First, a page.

“Relationships don’t work the way they do on television and in the movies: Will they, won’t they, and then they finally do and they’re happy forever — gimme a break. Nine out of ten of them end because they weren’t right for each other to begin with, and half the ones that get married get divorced, anyway. And I’m telling you right now, through all this stuff, I have not become a cynic, I haven’t. Yes, I do happen to believe that love is mainly about pushing chocolate-covered candies and, you know, in some cultures, a chicken. You can call me a sucker, I don’t care, ’cause I do…believe in it. Bottom line…is the couples that are truly right for each other wade through the same crap as everybody else, but, the big difference is, they don’t let it take ’em down”
Here is the real deal, I have always loved Scrubs; from the ridiculous comedy and the sitcom styling, to it’s wise advice (as quoted above by the Dr. Cox) and “inspirational quotes”. But now, when I’m in my early 20’s watching this show through, from beginning to end again, I find myself having a new appreciation because of how relatable I now fid it. Before I had been mostly entertained by the comedic standpoint and the story telling of the show, focused more on the drama that played out in each episode as an actual story. But now that I have gotten older, coming out of college soon, and getting ready to take on the adult world, I find that I relate more to the show than ever before.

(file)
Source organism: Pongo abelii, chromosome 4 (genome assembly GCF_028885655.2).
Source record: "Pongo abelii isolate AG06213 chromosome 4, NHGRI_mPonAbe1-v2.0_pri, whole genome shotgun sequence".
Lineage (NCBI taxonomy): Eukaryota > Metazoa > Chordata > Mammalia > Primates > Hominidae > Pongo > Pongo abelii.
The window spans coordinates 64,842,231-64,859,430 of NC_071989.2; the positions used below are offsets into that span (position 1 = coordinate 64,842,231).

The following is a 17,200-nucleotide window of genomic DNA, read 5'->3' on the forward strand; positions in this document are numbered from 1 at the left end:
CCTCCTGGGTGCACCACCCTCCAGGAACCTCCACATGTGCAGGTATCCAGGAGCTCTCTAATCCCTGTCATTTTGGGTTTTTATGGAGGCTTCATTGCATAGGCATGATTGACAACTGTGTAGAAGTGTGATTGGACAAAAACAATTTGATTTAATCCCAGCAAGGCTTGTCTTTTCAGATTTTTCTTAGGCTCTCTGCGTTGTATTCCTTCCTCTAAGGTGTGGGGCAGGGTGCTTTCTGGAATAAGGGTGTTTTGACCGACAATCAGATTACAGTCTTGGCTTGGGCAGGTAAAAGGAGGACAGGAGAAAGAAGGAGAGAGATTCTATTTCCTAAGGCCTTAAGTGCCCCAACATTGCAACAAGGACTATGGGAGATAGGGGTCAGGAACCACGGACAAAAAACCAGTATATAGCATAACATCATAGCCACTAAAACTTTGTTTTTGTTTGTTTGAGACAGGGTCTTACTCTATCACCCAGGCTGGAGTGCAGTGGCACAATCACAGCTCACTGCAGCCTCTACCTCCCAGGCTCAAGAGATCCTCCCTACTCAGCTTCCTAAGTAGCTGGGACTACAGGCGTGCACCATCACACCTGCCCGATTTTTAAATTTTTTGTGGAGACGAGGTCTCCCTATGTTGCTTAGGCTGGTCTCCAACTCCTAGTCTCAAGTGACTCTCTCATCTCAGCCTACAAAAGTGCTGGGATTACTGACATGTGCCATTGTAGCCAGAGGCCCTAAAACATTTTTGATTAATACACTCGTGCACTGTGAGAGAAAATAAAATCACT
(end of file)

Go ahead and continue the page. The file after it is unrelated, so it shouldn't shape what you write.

J.D is our Main character, a lovable young man fresh out of medical school trying to become the doctor he had dreamed out being when he was a kid. And like many people, confident as they graduate with their degrees and ready to go, comes to the true conclusion as they enter the real world: They know nothing!
The stories are relatable, every episode, no matter the outrageous the daydreams or schemes they try to pull off, the problems are ones that everyone has to face at some point or another. It’s the characters individual personalities that really make them shine which makes up for the fact that their environment and career options are not the most relatable aspect. The setting and careers are in a hospital, filled with nurses and doctors, isn’t something that many of the show’s demographic audience can connect to. So the show focused more on the lessons that J.D and his two friends, Chris Turk and Elliot Reid, learn as they try to balance life inside and outside of work. Many of their adventures, especially as the show first starts to take off, are trying to find how to exactly be adults. That means struggling with the different aspects of becoming adult. And that alone is a very strange task where things make as much sense as a knife-wrench could possibly be.
Usually for each episode you have one main story arc, one that has usually carried on through from the last episode, ex. J.D trying to figure out his feelings for Elliot while balancing work. And you also have a side story, usually involving either Elliot, Turk, or Dr. Cox
Throughout its 9 season run the show has ended up tackling many different issues and topics, some revolving around their workplace and some in the more personal setting. Like J.D, in Season 2, Episode 6 “My Big Brother” Where you meet the older brother of our main character, Dan, and he isn’t quite what a big brother is supposed to be. At least not in the eyes of his younger brother who sees him as more of an adult child that still needs to be taken care of.
“Sometimes the hospitals like a big angry hungry that just eats all our personal lives”
~J.D Season 2 Episode 10
“It’s hard to face truths about yourself. I guess you just have to take small steps forward. Unfortunately its hard to take steps when you’ve burned the bridges you crossed… ”
~J.D Season 2 Episode 9